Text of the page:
Normalizing self-love

Ally Nelson


Students took part in an activity called “Mirror Mirror” at Sister Circle on Nov 7, led by the Social Justice Program Assistants of the Women’s Center and [email protected] Mary Jarvis and her associate.

In the activity, Jarvis wanted each partner from the six groups to express what they thought of themselves while looking in a mirror. Afterward, students elaborated on what they told their partner about themselves to the circle.

Couples were surprised and defensive when their loved ones had negative things to say about themselves.

Jarvis shared an example of when she was bikini shopping with her best friend.

Her friend made a comment like, “I’m so gross and fat,” while grabbing the fat on her thigh.

“I couldn’t believe she said that,” Jarvis said. “My feelings were hurt because I love her so much. I would never let anyone say anything bad about her like that.”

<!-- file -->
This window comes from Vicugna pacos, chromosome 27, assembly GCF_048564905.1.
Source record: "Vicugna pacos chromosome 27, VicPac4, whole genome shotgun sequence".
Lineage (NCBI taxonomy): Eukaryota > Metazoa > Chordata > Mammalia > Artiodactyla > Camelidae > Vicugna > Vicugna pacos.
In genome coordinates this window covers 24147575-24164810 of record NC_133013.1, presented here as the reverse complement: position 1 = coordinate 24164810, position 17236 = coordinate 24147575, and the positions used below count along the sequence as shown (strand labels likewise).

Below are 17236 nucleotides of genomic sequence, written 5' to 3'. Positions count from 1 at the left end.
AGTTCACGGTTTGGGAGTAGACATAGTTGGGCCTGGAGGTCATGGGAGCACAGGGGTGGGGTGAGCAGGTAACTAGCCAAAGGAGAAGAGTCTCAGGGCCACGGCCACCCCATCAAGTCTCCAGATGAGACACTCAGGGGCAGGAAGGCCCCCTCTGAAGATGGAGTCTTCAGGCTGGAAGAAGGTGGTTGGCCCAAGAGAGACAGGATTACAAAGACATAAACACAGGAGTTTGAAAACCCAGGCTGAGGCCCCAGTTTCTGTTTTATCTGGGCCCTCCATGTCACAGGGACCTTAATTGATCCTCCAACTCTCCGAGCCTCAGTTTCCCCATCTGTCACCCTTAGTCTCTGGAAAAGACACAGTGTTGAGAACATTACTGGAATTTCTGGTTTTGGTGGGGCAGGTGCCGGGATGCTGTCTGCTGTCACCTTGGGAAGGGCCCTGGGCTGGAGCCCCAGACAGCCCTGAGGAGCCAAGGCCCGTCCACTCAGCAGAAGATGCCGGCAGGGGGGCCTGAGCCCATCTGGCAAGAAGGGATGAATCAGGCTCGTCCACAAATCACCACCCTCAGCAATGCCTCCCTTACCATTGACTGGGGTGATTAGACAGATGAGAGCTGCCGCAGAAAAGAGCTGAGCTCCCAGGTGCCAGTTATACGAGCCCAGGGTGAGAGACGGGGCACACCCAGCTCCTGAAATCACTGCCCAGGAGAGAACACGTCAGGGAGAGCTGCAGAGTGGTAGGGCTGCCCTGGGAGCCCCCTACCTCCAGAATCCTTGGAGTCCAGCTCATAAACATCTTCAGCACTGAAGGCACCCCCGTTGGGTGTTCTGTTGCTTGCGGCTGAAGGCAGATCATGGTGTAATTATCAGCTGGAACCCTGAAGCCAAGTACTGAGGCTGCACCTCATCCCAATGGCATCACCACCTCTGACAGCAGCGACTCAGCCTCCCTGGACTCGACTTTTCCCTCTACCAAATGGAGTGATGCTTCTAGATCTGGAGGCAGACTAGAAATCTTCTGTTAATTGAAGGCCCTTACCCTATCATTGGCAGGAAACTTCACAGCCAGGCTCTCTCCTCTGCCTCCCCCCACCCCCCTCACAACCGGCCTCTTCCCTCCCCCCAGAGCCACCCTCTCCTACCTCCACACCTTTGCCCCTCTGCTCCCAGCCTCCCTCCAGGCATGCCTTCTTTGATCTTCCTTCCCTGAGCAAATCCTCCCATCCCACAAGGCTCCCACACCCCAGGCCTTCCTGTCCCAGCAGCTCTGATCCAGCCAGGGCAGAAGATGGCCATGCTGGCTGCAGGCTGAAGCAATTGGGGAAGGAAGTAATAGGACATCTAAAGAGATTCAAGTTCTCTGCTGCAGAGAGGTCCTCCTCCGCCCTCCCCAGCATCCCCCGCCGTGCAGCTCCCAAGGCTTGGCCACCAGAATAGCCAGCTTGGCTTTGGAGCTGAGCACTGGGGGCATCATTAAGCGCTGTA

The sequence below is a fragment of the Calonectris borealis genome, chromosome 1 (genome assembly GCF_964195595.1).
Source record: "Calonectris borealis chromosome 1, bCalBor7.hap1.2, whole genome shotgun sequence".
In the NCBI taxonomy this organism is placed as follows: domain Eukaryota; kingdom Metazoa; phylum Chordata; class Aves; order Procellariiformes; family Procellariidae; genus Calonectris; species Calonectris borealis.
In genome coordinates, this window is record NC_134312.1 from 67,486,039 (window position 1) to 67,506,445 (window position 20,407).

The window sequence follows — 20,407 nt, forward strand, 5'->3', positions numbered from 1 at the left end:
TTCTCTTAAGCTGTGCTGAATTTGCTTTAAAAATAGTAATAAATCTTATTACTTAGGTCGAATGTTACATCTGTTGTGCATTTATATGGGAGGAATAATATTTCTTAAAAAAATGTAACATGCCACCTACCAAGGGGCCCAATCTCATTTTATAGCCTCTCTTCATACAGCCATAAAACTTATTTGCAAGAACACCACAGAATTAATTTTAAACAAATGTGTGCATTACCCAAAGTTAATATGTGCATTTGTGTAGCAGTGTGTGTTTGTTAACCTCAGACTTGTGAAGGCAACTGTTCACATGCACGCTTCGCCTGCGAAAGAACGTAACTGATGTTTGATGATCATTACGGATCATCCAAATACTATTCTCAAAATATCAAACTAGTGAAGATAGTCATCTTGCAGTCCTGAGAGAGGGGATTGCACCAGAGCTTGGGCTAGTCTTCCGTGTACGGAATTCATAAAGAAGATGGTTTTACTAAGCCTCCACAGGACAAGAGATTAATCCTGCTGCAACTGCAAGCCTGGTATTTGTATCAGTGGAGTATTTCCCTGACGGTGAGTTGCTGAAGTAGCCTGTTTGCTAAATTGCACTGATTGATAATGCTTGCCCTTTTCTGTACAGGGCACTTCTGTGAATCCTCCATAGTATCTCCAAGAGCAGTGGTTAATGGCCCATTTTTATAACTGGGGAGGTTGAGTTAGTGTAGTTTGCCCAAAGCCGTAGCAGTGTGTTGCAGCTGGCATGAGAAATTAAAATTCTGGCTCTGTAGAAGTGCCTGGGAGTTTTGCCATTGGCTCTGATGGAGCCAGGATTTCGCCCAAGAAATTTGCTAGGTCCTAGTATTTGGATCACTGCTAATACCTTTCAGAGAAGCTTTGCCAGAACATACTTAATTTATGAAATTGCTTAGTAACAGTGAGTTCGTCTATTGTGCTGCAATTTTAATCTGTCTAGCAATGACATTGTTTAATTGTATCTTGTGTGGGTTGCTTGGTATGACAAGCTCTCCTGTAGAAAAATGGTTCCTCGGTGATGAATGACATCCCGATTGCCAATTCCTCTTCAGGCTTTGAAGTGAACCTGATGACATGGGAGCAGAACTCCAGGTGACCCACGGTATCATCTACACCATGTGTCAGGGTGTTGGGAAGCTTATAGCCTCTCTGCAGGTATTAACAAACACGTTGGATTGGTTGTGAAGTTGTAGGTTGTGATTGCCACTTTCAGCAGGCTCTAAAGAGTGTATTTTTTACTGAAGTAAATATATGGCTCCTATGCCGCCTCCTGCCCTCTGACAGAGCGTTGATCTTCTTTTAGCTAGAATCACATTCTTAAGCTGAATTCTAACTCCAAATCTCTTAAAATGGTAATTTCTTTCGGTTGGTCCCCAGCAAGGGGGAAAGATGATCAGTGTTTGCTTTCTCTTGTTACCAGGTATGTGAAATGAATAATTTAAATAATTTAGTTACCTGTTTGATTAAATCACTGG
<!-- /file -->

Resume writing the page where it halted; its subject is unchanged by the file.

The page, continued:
When participants shared what they said in their groups, four women said they thought they were too fat while looking in a mirror. Three women said if they could just change a few small things, they would feel better about themselves.

The goal of the exercise was to get students out of their comfort zones and to admit the types of negative language that they would only say to themselves. Hopefully, because of this exercise, students would realize that if they wouldn’t say a mean comment to a stranger, let alone someone they cared about, then they should question why it would be okay to say negative things about themselves.

It was a demonstration that everyone, no matter how secure they seem, struggles with insecurities about body image.

The last hour of the event focused on uplifting students. Everyone scrapbooked 10 self-love cards they could refer to when feeling down.

Students chose quotes that resonated with their feelings.

Some of those were, “Self-respect is underrated,” “My needs are just as important as anyone else’s,” and “Not everyone has to like me. I just have to like me.”